He was obsessed with the late Brazilian driver Ayrton Senna, watching clips of the Formula One legend’s races on YouTube. He pored over interviews, looking for any potential sliver of advice. He marveled at the way Senna, the middle child of a wealthy family, was able to make a name for himself and become “one of the best to ever do it,” Ty said. 

As Ty practiced, he focused on driving as many laps as possible. But there was something else about those days that Ty noticed: He was often the youngest competitor on the track. He began to realize he had a shot at making himself into one of the best.

The football factor

There’s another reason Ty pursued racing over football: His size. At 5-foot-9, he lacks the height of his grandfather and father, who each played the sport before coaching.

Undersized or not, Ty suited up — and he credits the game with fostering a toughness that helps him on the track.

Specifically, Gibbs said Ty loved to hit. He remembers how his grandson screamed when Coy, overseeing the defense for a youth league football team, put Ty at cornerback instead of safety. 

“He goes, ‘I want to play safety! I’m Sean Taylor!” Gibbs said with a smile, referencing the late Redskins safety. “What he meant was he wants to get in and hit people. Part of Ty’s background is he is aggressive. He goes hard, I’ll put it that way.” 

That mentality carried over to racing, where Ty has a regimented workout schedule to prepare for races. In his home, the driver has a race simulator that allows him to practice courses and model the flow of a race.  

Such devices have come in particularly handy during the pandemic as Ty wasn’t allowed to practice with the actual car he used in the Xfinity Series because of NASCAR’s COVID-19 restrictions.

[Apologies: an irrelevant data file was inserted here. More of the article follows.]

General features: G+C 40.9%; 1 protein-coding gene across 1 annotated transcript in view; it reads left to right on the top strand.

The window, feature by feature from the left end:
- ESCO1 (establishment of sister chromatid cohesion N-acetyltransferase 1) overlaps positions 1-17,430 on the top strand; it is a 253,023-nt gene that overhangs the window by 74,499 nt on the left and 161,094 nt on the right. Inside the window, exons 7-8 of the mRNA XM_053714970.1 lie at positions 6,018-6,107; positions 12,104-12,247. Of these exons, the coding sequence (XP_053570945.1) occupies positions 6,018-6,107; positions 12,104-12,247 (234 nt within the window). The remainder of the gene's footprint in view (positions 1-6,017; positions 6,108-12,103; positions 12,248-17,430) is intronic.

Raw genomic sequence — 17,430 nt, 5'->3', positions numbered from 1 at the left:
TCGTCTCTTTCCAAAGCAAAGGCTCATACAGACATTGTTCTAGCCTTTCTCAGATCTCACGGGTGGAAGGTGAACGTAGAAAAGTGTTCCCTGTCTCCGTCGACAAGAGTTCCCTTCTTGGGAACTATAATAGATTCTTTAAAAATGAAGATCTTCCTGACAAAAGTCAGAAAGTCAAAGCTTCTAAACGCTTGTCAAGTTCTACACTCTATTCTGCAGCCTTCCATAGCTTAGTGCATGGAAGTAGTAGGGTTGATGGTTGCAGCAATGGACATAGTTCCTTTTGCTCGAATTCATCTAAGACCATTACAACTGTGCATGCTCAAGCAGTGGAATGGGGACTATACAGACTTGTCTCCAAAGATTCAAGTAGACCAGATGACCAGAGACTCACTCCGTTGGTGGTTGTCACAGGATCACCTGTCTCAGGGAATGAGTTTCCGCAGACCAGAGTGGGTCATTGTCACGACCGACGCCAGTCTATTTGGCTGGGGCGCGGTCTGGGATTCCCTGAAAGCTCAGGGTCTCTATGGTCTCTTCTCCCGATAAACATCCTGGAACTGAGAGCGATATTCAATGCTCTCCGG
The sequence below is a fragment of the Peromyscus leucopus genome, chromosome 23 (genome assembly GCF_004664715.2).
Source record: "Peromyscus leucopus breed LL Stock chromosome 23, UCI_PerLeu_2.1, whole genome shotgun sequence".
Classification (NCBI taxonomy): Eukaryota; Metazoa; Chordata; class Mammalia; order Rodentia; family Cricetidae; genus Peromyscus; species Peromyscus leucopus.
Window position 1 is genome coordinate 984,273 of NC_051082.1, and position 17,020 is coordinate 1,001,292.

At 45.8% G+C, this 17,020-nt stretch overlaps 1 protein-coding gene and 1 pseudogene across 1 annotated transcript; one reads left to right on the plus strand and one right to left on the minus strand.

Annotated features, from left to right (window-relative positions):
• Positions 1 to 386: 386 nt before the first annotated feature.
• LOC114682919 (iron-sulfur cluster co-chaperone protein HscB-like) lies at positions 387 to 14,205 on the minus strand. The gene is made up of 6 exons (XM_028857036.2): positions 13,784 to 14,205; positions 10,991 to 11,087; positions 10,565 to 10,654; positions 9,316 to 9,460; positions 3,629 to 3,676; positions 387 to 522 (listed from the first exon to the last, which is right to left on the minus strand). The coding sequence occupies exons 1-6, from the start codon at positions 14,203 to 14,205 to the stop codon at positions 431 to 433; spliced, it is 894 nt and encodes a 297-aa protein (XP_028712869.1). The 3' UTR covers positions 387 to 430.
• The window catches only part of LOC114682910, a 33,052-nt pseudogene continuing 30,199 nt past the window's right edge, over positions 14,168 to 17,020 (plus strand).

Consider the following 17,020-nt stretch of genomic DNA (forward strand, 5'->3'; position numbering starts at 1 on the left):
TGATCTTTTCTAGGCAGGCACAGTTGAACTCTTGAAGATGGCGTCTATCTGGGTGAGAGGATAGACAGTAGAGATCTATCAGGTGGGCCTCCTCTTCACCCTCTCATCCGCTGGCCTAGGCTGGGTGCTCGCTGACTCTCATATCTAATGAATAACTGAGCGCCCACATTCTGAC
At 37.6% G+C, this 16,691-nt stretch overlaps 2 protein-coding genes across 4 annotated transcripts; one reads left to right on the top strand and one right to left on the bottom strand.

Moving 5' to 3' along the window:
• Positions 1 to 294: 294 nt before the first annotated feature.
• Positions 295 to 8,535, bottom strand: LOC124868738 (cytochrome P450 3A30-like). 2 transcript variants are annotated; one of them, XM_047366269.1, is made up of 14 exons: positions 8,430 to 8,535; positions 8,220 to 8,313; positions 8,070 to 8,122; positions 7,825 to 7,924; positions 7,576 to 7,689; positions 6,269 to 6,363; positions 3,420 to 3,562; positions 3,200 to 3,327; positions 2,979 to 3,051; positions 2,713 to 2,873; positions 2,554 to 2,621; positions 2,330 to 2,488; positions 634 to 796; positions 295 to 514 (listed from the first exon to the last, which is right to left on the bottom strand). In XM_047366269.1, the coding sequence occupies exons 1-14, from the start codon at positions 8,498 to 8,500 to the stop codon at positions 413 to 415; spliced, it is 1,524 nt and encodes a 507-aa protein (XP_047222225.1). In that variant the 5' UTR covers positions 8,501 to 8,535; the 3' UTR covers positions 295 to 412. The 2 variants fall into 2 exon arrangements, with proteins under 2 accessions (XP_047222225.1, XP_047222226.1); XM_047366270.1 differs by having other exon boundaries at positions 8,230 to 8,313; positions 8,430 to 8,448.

Just the beginning

Ty will be the first one to admit he didn’t think actually winning Saturday’s race was possible. Before the weekend, the highest level he had competed at was the ARCA Series — two tiers below the Xfinity Series, which is one below NASCAR’s elite Cup Series. 

But the win was the type of performance that puts someone like Ty on the map. Despite the name recognition of “Gibbs,” Ty wasn’t seen as a rising star in NASCAR before the weekend, Fox play-by-play man Adam Alexander said. 

Oftentimes, forecasting NASCAR’s next star can be difficult due to the unpredictable nature of the sport.

“He has set an incredible baseline,” said Alexander, who called Ty’s win. “What makes it difficult to project so hard to project what the future holds is he’s so young and so inexperienced, you just don’t know what to make of the success he’s had. … Now that he’s won like he did on Saturday, there’s a validation of his talent that makes you believe there could be some really big long-term opportunities.” 

Grandfather and grandson cautioned that more work will have to be done before Ty moves up to the top level. This week, Joe Gibbs Racing announced Ty would participate in 14 more races this year at the Xfinity level and continue his normal ARCA slate. 

There’s also the matter of balancing Ty’s personal life: He’s set to graduate high school in the spring. 

Ty, though, said he plans to put off college for now.

“A lot of sacrifices have been made for my dreams and my goals,” Ty said. “But this is what I’m willing to do.” 

• Matthew Paras can be reached at mparas@washingtontimes.com.